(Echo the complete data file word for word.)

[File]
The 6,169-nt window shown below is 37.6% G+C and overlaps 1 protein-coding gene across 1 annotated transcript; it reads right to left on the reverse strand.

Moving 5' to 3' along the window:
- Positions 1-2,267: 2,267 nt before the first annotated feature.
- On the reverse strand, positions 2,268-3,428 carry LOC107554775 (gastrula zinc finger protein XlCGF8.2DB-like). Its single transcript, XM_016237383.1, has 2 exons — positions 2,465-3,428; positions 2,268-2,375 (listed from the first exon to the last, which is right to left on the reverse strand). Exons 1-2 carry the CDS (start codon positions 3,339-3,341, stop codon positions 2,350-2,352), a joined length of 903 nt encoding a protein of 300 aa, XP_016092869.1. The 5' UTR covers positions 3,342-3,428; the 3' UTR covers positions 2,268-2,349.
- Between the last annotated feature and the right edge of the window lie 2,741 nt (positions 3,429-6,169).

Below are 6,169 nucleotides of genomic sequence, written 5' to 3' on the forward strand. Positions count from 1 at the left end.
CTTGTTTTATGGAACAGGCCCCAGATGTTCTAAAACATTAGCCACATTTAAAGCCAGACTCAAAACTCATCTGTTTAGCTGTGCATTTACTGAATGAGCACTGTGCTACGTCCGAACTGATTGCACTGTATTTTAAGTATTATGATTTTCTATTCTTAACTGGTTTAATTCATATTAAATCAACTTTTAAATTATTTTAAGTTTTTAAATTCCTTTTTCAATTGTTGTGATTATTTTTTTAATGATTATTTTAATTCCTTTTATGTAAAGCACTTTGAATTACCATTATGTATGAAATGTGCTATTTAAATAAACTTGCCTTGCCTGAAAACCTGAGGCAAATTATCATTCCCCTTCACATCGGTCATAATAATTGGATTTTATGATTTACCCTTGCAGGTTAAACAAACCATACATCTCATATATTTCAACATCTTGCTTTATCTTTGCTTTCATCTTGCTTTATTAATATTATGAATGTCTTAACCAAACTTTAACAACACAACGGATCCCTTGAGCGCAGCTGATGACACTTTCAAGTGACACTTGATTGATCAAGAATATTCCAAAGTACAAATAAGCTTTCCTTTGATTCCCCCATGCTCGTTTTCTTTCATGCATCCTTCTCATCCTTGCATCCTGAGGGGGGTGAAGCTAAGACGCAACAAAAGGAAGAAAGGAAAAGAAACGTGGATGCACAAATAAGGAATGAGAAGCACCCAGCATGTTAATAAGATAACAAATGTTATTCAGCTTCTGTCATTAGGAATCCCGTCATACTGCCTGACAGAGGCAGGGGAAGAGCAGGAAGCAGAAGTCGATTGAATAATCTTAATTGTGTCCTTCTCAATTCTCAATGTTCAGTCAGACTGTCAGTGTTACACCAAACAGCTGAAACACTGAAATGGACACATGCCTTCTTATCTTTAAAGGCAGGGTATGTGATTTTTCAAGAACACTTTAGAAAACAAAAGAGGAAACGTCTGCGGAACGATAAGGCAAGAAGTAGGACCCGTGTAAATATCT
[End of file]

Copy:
The 6,169-nt window shown below is 37.6% G+C and overlaps 1 protein-coding gene across 1 annotated transcript; it reads right to left on the reverse strand.

Moving 5' to 3' along the window:
- Positions 1-2,267: 2,267 nt before the first annotated feature.
- On the reverse strand, positions 2,268-3,428 carry LOC107554775 (gastrula zinc finger protein XlCGF8.2DB-like). Its single transcript, XM_016237383.1, has 2 exons — positions 2,465-3,428; positions 2,268-2,375 (listed from the first exon to the last, which is right to left on the reverse strand). Exons 1-2 carry the CDS (start codon positions 3,339-3,341, stop codon positions 2,350-2,352), a joined length of 903 nt encoding a protein of 300 aa, XP_016092869.1. The 5' UTR covers positions 3,342-3,428; the 3' UTR covers positions 2,268-2,349.
- Between the last annotated feature and the right edge of the window lie 2,741 nt (positions 3,429-6,169).

Below are 6,169 nucleotides of genomic sequence, written 5' to 3' on the forward strand. Positions count from 1 at the left end.
CTTGTTTTATGGAACAGGCCCCAGATGTTCTAAAACATTAGCCACATTTAAAGCCAGACTCAAAACTCATCTGTTTAGCTGTGCATTTACTGAATGAGCACTGTGCTACGTCCGAACTGATTGCACTGTATTTTAAGTATTATGATTTTCTATTCTTAACTGGTTTAATTCATATTAAATCAACTTTTAAATTATTTTAAGTTTTTAAATTCCTTTTTCAATTGTTGTGATTATTTTTTTAATGATTATTTTAATTCCTTTTATGTAAAGCACTTTGAATTACCATTATGTATGAAATGTGCTATTTAAATAAACTTGCCTTGCCTGAAAACCTGAGGCAAATTATCATTCCCCTTCACATCGGTCATAATAATTGGATTTTATGATTTACCCTTGCAGGTTAAACAAACCATACATCTCATATATTTCAACATCTTGCTTTATCTTTGCTTTCATCTTGCTTTATTAATATTATGAATGTCTTAACCAAACTTTAACAACACAACGGATCCCTTGAGCGCAGCTGATGACACTTTCAAGTGACACTTGATTGATCAAGAATATTCCAAAGTACAAATAAGCTTTCCTTTGATTCCCCCATGCTCGTTTTCTTTCATGCATCCTTCTCATCCTTGCATCCTGAGGGGGGTGAAGCTAAGACGCAACAAAAGGAAGAAAGGAAAAGAAACGTGGATGCACAAATAAGGAATGAGAAGCACCCAGCATGTTAATAAGATAACAAATGTTATTCAGCTTCTGTCATTAGGAATCCCGTCATACTGCCTGACAGAGGCAGGGGAAGAGCAGGAAGCAGAAGTCGATTGAATAATCTTAATTGTGTCCTTCTCAATTCTCAATGTTCAGTCAGACTGTCAGTGTTACACCAAACAGCTGAAACACTGAAATGGACACATGCCTTCTTATCTTTAAAGGCAGGGTATGTGATTTTTCAAGAACACTTTAGAAAACAAAAGAGGAAACGTCTGCGGAACGATAAGGCAAGAAGTAGGACCCGTGTAAATATCT